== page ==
Wednesday, March 30, 2016

Westering Women Block 3: Sweet Gum Leaf



Block 3 Sweet Gum Leaf by Becky Brown
Becky's used prints from my Old Cambridge Pike line for Moda.


This map of the trails was drawn about 1907 after most native tribes were moved elsewhere and states and cities were established. You can see the red road loops south of Independence as it starts northwest up to the Platte River.

Why go south to travel north and ultimately west?

One reason was to find the easiest crossing. Real mountains lay far ahead but rivers and creeks offered serious obstacles early in the voyage. Following long-established trails avoided steep banks and unstable river beds. 

"She didn't Get Her Feet Wet"
following Wadsworth's Guide, 1858

How did travelers know where to turn?
They hired guides (some more reliable than others.)
And they bought guide books and maps.

Wadsworth's National Wagon Road Guide from 
St. Joseph and Council Bluffs, 1858

1849 guide to California and
"The Various Overland Routes"

Differing advice mapped different routes. In 1850 Anna Maria Morris's trip south to Santa Fe took a trail north of the Kansas River, where they had to cross Stranger Creek and then Grasshopper Creek. On May 22nd they waited from 8:30 a.m. until 1 to cross the Stranger. She wrote a letter to her father:
 "In crossing the creek the wagons stalled…altho' we were stationary three whole hours we did not get very much out of patience---The Dr. had two parlor chairs left in the mud broken all to pieces---I fear mine will go next---We crossed the Stranger in safety tho' the banks are very steep indeed." 
"They Take a Cut Off"
Wadsworth's guide included humorous drawings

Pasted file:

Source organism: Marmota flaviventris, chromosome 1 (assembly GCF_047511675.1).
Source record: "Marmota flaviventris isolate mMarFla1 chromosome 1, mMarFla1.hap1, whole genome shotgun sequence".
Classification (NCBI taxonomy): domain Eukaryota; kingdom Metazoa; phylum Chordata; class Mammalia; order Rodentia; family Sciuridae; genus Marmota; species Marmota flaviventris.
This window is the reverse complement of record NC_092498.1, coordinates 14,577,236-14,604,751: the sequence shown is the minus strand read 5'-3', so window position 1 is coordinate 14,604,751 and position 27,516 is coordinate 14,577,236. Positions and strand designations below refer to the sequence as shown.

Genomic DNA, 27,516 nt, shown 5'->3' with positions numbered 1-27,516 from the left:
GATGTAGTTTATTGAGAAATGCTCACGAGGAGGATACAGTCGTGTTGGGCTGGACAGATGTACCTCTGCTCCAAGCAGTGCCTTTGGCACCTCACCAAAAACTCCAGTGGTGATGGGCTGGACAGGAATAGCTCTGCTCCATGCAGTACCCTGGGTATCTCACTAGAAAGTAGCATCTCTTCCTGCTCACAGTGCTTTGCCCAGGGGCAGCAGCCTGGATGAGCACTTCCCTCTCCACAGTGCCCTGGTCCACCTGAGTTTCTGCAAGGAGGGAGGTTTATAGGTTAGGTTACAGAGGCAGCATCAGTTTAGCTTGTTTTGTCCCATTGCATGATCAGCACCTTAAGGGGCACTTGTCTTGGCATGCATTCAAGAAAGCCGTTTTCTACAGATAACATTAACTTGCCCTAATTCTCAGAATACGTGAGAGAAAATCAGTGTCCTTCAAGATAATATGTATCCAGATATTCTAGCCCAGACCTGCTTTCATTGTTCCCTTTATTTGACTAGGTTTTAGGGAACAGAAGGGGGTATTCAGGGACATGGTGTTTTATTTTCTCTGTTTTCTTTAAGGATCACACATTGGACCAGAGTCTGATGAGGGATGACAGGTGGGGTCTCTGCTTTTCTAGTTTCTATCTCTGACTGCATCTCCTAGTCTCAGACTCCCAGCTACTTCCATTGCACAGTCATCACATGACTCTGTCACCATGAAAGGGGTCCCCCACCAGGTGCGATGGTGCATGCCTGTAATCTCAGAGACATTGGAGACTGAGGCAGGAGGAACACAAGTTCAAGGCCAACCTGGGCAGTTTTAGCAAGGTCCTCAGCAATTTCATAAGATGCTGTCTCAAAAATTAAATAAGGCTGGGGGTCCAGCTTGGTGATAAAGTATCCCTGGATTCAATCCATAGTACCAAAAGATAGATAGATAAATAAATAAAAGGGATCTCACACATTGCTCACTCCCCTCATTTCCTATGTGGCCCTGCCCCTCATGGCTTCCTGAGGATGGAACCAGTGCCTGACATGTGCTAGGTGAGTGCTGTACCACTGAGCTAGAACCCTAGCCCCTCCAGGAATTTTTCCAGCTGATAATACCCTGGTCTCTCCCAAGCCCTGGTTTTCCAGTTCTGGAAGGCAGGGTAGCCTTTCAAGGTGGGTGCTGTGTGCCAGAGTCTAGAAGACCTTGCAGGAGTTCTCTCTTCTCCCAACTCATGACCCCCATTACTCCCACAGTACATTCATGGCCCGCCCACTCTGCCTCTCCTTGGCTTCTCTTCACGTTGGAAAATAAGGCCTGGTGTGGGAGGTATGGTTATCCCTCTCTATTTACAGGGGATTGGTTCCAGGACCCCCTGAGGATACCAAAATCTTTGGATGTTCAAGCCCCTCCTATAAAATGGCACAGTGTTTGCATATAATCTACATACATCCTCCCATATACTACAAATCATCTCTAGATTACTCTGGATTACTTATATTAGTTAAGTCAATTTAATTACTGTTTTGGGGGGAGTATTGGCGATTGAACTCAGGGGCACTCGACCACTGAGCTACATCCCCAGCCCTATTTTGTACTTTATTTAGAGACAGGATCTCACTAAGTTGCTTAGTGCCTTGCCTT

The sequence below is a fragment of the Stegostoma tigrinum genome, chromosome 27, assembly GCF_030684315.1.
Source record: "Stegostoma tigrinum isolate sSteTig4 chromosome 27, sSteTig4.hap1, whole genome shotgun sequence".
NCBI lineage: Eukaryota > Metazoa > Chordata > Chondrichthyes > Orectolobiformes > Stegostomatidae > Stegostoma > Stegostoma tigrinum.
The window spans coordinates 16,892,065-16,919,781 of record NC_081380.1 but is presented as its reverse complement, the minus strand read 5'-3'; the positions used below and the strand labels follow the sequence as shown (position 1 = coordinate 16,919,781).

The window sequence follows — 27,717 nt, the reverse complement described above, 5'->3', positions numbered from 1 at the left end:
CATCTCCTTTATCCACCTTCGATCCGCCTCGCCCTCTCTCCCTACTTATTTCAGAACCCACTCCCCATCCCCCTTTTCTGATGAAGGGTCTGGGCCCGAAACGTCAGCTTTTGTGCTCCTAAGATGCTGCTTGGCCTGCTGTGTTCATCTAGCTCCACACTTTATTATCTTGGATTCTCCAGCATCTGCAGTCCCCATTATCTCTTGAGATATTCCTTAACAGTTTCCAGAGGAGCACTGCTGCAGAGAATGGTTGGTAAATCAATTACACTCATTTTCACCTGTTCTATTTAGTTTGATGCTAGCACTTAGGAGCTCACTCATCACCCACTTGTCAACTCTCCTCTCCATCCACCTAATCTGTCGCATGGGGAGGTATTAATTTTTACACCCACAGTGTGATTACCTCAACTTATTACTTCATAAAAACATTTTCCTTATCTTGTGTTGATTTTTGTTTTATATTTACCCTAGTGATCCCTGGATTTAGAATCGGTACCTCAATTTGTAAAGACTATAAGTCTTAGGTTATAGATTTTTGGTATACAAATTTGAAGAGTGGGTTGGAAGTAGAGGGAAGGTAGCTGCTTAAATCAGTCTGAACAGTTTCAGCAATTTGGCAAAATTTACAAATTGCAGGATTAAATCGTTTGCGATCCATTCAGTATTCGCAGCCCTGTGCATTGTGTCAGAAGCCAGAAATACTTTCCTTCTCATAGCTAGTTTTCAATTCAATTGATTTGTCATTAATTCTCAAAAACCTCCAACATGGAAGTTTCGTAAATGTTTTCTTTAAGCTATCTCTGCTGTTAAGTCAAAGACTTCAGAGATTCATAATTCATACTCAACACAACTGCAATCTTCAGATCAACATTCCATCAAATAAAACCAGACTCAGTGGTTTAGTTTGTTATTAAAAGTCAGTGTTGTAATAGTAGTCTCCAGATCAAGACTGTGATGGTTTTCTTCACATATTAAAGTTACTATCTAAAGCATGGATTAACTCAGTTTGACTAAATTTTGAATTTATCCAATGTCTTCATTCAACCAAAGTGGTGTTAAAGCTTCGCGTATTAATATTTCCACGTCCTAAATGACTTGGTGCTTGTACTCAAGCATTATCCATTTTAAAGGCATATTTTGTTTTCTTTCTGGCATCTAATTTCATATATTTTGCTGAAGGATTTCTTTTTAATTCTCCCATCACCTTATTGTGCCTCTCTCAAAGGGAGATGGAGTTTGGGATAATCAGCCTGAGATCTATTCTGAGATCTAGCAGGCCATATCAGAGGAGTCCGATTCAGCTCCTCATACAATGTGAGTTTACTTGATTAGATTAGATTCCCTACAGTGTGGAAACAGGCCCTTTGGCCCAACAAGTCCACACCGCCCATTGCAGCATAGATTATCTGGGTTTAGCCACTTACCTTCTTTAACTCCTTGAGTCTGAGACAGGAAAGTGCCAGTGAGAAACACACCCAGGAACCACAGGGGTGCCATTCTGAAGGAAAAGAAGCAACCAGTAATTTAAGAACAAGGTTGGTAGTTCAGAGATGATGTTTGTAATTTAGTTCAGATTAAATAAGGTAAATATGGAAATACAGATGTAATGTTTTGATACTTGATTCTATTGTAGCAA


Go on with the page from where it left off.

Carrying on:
of the consequences of ignoring their advice.

Small towns and trading posts evolved along these established trails. One was Gum Springs, a day out of Westport, Missouri. Gum Springs was an old settlement in the Shawnee's reserve, near several Christian missions to the tribe that had been removed from Ohio.


Sweet Gum Leaf by Denniele Bohannon
Denniele's pink and red are from my
Alice's Scrapbag line for Moda.

The town was named for a grove of gum trees, probably sweet gums. Decades later its name was changed to Shawnee. The Grasshopper River mentioned above became the Delaware (named for the tribe and not the state or the English Lord.) One problem in tracing the trail through diaries, letters and guidebooks is that many of the place names have changed from the rather earthy vernacular names. I live on Hogback Ridge along the California Trail, but the name was changed to Mount Oread in the 1850s.

See Jim Tompkins's list of Kansas Mileposts Along the Oregon Trail here:


The pattern is BlockBase #857.032

Remember Gum Springs and the old names along the trails with a Sweet Gum Leaf, a traditional design given this name by Clara Stone who sold quilt patterns from her New England home about 1910.

Cutting a 12 inch block
A - Cut 2 squares 4" x 4"
B - Cut 1 square 6-3/16" x 6-3/16". Cut into four triangles with 2 cuts. You need all 4 triangles.

C - Use the templates to cut 6 diamonds.
D - Cut 1 rectangle 4" x 12-1/2".
E - Use the template to cut 1 stem. Add seams.

Templates 

How to Print
  • Right click on the image above and save it to a JPG file.
  • Print that file out 8" by 8". 
  • There's a line in there that should measure 8" end to end.
  • Adjust the printed page size if necessary.
  • Add seams when you cut the fabric.
UPDATES
Here's how to rotary cut the parallelogram for C
and below is another template to print out at 8-1/2" x 11".
Add seams if you are using the template.
The sewing line on the side of that shape should measure 3-5/8".
The cutting line 4-1/4".

And see this tutorial on cutting and sewing a 12" star.